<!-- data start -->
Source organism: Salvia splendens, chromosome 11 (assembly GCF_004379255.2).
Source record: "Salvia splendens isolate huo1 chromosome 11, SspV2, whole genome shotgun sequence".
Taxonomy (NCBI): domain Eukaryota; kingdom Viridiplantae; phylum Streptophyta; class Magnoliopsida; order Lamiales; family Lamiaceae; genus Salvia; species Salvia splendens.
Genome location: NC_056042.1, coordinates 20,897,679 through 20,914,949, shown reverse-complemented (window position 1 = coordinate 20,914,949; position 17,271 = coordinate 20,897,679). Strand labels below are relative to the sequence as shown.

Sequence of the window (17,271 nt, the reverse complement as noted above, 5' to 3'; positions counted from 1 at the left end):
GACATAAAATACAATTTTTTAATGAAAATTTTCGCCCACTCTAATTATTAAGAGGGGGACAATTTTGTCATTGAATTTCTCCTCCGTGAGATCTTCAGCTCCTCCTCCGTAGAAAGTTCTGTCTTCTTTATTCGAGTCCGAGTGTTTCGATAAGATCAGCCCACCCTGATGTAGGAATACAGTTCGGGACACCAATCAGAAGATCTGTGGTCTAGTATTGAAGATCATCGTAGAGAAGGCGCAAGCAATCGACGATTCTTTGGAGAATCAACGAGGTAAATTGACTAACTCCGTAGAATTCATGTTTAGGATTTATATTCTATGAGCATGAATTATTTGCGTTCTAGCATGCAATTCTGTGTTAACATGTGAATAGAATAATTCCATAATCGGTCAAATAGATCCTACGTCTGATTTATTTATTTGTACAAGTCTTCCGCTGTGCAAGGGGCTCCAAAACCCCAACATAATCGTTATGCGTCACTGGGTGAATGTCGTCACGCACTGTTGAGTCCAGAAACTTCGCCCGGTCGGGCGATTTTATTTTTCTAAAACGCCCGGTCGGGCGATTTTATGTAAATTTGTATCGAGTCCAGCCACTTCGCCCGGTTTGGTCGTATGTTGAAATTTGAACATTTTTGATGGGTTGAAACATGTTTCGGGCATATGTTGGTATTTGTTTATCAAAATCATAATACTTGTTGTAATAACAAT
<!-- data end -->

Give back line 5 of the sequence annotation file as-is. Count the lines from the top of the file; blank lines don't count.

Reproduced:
Sequence of the window (17,271 nt, the reverse complement as noted above, 5' to 3'; positions counted from 1 at the left end):